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PURPOSE: There is a direct reverse dose-effect relationship between the amount of physical activity and cardiovascular risk. It is unknown whether this is true for extreme, persistent endurance training. The aim of the study was to assess structural changes of the heart in long-time ultra-marathon runners with special focus on myocardial fibrosis using parametric mapping. METHOD: We studied a group of 30 healthy, male ultra-marathon runners (mean age 40.9 ± 6.6 yrs, median 9 yrs of running with frequent competitions) and 10 matched controls not engaged in any regular activities. All of them underwent cardiovascular magnetic resonance (CMR) with 3 T scanner including T1-mapping, late gadolinium enhancement (LGE) and extracellular volume (ECV) quantification. RESULTS: Athletes demonstrated significantly larger heart chambers and left ventricular (LV) mass. LV systolic function was unchanged. 73.3% of athletes fulfilled volumetric criteria for dilated cardiomyopathy or arrhythmogenic right ventricular cardiomyopathy. Non-ischemic, small volume LGE was found in 8 athletes and in 1 control (27% vs. 10%, p = 0.40). It was localised at insertion points (5 athletes, 1 control) or in the septum or infero-lateral wall (3 athletes). Athletes with insertion point LGE had higher right ventricular end-diastolic volume index in comparison to athletes without LGE (p = 0.04), which suggests its relation to volume overload. There were no differences between athletes and non-athletes in terms of ECV values (26.1% vs. 25%, p = 0.29). CONCLUSIONS: Ultra-marathon runner's hearts demonstrate a high degree of structural remodelling, but there is no significant increase in focal or diffuse myocardial fibrosis.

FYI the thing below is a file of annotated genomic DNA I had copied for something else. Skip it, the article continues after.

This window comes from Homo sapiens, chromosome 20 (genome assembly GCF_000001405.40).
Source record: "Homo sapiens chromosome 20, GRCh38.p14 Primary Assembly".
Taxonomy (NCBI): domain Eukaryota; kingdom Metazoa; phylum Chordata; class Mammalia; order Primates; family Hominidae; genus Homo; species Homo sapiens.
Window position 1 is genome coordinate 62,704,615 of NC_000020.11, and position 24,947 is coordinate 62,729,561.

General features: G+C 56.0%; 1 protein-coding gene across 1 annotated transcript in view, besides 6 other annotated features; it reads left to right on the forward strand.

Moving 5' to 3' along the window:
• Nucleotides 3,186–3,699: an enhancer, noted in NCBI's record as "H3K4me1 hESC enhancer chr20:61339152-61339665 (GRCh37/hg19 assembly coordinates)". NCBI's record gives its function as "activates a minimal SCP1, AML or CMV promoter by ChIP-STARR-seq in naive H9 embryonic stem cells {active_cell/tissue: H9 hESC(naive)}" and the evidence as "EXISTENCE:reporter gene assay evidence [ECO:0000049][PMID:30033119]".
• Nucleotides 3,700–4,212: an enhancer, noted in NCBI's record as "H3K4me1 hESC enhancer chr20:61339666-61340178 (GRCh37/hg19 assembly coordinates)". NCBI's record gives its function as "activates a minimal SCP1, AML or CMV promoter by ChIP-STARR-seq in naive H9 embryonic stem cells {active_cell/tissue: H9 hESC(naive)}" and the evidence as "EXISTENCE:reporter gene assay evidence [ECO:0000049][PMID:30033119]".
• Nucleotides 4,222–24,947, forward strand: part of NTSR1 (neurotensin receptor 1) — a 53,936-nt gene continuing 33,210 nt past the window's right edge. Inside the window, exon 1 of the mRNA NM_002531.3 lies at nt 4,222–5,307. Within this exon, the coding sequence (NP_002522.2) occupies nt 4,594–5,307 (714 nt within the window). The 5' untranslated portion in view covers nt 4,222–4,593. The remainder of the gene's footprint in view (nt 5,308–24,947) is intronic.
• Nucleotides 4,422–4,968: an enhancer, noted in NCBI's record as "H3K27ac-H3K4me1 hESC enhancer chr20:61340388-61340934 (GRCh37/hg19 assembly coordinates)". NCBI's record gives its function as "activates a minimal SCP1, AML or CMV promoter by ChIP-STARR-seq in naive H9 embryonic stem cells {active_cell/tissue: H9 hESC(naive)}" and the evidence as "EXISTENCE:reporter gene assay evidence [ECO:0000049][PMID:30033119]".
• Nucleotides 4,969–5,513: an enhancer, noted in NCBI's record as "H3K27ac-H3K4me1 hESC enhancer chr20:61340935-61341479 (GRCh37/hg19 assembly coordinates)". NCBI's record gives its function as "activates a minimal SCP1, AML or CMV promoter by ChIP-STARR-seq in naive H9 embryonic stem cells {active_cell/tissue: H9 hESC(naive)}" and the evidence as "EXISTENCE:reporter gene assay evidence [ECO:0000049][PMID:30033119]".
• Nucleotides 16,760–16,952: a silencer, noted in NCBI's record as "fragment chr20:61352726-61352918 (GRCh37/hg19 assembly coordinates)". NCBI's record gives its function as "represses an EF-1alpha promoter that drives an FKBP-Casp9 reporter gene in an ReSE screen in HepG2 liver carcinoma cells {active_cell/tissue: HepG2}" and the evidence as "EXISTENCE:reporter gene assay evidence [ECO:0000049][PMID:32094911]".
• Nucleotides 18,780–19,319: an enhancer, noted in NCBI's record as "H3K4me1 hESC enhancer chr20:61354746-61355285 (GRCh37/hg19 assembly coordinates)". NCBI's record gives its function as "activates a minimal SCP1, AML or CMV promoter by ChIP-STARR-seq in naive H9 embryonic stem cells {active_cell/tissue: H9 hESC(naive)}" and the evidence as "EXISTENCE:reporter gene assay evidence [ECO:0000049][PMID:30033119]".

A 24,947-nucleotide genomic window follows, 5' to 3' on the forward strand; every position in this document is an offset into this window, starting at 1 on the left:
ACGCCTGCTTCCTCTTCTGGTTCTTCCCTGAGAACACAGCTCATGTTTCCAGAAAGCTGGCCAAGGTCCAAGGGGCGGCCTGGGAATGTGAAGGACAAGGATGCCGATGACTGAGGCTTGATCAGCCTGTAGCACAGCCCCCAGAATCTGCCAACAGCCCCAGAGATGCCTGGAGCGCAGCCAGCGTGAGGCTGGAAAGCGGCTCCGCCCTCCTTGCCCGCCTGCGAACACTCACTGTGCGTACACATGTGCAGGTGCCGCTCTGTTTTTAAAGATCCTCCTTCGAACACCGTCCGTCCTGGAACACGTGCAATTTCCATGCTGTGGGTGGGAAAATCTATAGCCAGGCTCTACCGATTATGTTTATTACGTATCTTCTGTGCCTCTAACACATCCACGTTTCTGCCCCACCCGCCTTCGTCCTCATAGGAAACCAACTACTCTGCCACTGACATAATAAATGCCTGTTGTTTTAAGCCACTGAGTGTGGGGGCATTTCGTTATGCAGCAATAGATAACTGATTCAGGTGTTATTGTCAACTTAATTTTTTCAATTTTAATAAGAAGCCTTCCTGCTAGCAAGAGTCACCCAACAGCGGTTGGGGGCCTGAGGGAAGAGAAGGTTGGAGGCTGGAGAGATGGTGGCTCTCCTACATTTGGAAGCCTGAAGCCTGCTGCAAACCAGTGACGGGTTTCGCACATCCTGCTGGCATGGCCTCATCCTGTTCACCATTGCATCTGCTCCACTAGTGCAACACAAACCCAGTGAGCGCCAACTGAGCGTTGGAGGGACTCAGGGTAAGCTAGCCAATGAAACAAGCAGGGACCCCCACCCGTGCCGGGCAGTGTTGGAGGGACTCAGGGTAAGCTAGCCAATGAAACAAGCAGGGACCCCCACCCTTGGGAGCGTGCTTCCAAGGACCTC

Original publication




Journal article


Eur J Radiol

Publication Date





89 - 94


Adaptation, Fibrosis, Late gadolinium enhancement, Running, T1-mapping, T2-mapping, Adult, Athletes, Cardiac Output, Cardiac Volume, Health Surveys, Heart, Humans, Magnetic Resonance Spectroscopy, Male, Middle Aged, Organ Size, Running, Ventricular Function, Left